Especially Black Bamboos look very beautiful and gives aesthetic look in pots and containers. They are great for adding structure and movement to your planter displays.
The combination of shapes, textures and colours that can be combined with bamboo is limitless , because of the container acts as a barrier but you don’t need to worry about that by taking over your garden.
Container growing can also allows your bamboo to be moved around to optimise the light conditions and pop out the view can start like struggle. Black Bamboos are tall and narrow this makes them ideal for balconies and patios where space is at a premium.
Although, they will require a little more care and attention than their counterparts that grown in the border of the plant container.
Black bamboo can be easily grown in any containers of your choice, which is a perfect for those who want to plant with in smaller yards or who want to keep it inside. While choosing a container, try to find out the one which is short, wide, and bottom-heavy.
By adding rocks to the bottom of the container, it can help plant to be stand properly with it’s root. As black bamboo growth is so tall, a lighter, taller pot can easily get bent over.
Choosing a good container for planting Black Bamboo
Choose a strong and sturdy container that will act as an impenetrable barrier for the bamboos roots. The roots of running bamboos can break almost anything so a metal or a robust wooden planter or container is really the only option for running varieties in a very good way. Plastic pots are definitely out of the question, so be sure about it.
A container that can drains the excess water well is also essential. If you not have drained containers then you can drill drainage holes into the base. If you want to position your container on top of pot feet, then make ensure that the bottom of the roots don’t lie wet and try to put glazed clay over terracotta pots if possible.
It is also important to avoid unstable and top heavy containers which are liable to topple over. This is particularly important if you are opting for a taller growing variety that may catch the wind thus, choose something which is relatively low and stable like, low rectangular tubs are a great choice.
Choosing Pots with a neck narrower than the body are not suitable because this will prevent you from removing the pot bound root ball without breaking the pot especially when your plant needs to be lifted or divided in a few years of time.
If you are suppose for growing a variety which is not fully hard try to pick a container with a bit of insulation for the root system, something with good and thick wooden sides.
Planting Black Bamboo Black Bamboo in a Container
1) Start it by putting 2-3 inches of rocks or gravel at the base of your container to improve drainage and make bottom more heavy to prevent your plant from blowing wind over. Then start filling your container with some the potting compost like, cow dung or nay other manure.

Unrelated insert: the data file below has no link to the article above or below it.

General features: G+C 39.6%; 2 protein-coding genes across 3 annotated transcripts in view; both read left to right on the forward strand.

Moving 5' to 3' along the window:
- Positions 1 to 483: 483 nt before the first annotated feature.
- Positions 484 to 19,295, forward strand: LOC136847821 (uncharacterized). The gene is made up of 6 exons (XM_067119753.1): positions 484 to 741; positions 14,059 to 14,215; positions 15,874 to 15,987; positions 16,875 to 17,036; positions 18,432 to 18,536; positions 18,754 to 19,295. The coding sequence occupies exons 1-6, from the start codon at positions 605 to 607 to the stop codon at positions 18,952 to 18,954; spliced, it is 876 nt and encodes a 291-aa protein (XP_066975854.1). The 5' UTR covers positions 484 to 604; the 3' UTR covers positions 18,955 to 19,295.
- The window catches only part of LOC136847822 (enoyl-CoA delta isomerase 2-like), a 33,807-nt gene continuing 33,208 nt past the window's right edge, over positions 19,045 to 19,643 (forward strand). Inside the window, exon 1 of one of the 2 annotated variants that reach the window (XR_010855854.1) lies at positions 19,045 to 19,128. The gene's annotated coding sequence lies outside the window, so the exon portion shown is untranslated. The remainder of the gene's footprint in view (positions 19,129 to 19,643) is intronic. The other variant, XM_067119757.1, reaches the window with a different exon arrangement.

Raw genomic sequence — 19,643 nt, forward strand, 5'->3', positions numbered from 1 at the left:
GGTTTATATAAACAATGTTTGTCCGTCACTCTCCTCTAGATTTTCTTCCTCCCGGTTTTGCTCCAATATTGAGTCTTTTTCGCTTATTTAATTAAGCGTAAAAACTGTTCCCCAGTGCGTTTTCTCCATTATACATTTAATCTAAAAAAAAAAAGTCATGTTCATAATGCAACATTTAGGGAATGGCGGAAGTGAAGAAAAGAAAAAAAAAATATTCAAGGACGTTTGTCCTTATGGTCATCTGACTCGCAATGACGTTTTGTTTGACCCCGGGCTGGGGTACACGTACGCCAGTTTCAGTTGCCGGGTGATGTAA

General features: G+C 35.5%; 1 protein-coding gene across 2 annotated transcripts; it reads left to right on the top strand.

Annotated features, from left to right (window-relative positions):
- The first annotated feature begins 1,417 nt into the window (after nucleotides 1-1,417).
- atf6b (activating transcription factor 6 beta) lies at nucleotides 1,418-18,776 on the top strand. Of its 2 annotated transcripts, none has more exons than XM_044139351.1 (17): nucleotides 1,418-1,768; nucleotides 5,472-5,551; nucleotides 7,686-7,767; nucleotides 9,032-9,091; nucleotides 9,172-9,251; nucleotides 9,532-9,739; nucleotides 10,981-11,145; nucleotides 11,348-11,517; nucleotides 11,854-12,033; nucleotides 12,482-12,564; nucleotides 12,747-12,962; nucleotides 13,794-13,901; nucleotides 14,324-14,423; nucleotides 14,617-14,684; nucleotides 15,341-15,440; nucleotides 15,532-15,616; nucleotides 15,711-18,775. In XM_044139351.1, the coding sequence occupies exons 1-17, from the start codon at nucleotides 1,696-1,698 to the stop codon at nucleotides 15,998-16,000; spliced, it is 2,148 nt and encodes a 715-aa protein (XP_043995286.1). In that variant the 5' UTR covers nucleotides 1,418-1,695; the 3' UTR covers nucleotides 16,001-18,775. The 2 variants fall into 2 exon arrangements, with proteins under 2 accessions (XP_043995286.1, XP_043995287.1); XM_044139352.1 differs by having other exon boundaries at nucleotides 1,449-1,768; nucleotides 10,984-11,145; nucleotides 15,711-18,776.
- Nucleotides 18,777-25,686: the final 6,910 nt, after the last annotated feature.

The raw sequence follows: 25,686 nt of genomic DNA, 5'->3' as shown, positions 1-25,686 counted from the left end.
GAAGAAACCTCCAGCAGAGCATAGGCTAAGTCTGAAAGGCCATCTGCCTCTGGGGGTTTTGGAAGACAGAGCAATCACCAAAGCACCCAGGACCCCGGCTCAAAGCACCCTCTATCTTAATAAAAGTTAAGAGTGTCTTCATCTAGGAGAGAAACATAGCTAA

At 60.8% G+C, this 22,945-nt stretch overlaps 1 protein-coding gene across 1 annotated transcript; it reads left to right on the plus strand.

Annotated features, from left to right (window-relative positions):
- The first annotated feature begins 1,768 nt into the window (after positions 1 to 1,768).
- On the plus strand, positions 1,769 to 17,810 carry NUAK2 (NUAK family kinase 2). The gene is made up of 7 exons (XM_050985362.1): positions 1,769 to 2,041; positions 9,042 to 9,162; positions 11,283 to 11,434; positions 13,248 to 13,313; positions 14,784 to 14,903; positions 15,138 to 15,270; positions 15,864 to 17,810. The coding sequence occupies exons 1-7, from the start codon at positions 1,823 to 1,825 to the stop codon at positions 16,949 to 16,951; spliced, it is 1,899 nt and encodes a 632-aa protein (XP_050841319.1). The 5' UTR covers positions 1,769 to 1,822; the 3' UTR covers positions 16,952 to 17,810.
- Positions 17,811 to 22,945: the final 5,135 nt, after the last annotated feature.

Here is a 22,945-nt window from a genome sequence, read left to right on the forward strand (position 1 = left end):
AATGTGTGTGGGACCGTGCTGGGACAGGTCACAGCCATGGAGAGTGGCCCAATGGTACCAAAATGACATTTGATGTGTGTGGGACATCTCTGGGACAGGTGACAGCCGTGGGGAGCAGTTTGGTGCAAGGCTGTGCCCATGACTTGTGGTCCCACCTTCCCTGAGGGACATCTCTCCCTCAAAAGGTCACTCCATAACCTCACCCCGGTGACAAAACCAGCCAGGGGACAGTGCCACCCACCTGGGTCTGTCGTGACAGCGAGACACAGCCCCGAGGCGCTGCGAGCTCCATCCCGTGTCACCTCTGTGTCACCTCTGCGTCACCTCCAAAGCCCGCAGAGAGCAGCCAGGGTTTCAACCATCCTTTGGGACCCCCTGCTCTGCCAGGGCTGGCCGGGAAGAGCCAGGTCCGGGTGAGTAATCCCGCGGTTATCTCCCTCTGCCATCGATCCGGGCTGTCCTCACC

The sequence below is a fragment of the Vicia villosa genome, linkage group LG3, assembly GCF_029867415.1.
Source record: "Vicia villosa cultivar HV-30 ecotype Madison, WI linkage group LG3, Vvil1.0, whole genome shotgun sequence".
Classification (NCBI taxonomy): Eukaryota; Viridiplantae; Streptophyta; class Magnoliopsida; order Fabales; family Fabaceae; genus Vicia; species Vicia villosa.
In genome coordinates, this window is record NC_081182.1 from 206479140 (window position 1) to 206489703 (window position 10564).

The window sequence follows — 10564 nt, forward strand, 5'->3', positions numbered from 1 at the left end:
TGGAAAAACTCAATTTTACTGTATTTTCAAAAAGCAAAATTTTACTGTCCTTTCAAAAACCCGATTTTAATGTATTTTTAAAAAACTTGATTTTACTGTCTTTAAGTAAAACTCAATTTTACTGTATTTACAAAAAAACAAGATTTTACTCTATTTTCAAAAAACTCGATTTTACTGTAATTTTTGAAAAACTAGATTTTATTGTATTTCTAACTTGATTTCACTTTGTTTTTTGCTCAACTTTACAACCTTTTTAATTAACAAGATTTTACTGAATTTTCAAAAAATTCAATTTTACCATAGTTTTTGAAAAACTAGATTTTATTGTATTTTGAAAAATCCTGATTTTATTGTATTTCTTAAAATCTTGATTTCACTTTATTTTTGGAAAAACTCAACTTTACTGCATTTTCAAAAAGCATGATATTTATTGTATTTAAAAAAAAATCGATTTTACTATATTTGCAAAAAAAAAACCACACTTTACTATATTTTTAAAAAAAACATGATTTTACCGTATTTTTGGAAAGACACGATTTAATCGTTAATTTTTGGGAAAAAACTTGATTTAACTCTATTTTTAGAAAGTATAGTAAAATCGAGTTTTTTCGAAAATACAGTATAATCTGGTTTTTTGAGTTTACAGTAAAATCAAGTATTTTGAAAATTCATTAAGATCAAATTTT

2) We recommend to use either a 50/50 mix of multi-purpose peat-free potting compost, soil improver or multi-purpose compost. With plenty of slow release fertiliser granules and water for retaining gel built within the plant. This will help to give your black bamboo plant some extra nutrients as they need to succeed in improving water retention.
3) Take out your bamboo plant from the pot and inspect the roots. Generally, Black Bamboo has a dense root system that should be loosened before planting, thus get your thumb into the base to tease the roots out and help to stimulate fresh root growth once planted.
4) Give the rootball a good soaking before planting for 20 minutes so the water seeps right into the centre of the rootball.
5) Put your plant into the container and set it to the depth so that 2-3cm (1 inch) of soil will cover the original surface. Again, Backfill with the rest of your potting mixture and firm down to eliminate air pockets.
6) give a Mulch within 2 inch (5cm) layer of bark around the base to avoid water retention to the plant container.
Watering and Feeding
Black Bamboo plants can be grown in containers and should be watered regularly as the restricted root space can dry out more quickly.
Water every day in the height of the summer to reduce the frequency in the autumn. Apply a balanced liquid feed to the plant once a month over the summer.
Don’t be surprised if your container grown plants shorter with narrower canes that’s because of the same varieties in the border. The size of the canes is supported by the size of the rootball because the growing area of the roots is limited in a container, thus the growth potential of the canes is also limited.
Frost Protection Black Bamboo in a Container
Any variety of bamboo will be less hardy when grown in a container. It would be in the border due to the stress of the constrained growing environment. Black bamboo in container also does not have the insulating effect of the soil surrounding to the roots during the winter, and making it more naturally exposed.
Give proper Protection to your canes and roots from frost and ice in winter by wrapping it in a few layers of horticultural fleece, bubble wrap or burlap loosely around the container and canes when frost is forecast. Alternatively, you can also bring your plants indoors until the risk of frost has been passed.
As with any plant, black bamboos grown well in containers eventually it become pot bound and need to be lifted, divided and repotted. You’ll need to do repotting in every 2 to 5 years in spring, before the main growing season. If you lift and divide your black bamboo in the summer then, you are at risk of killing your plants so, you have to wait until the autumn.
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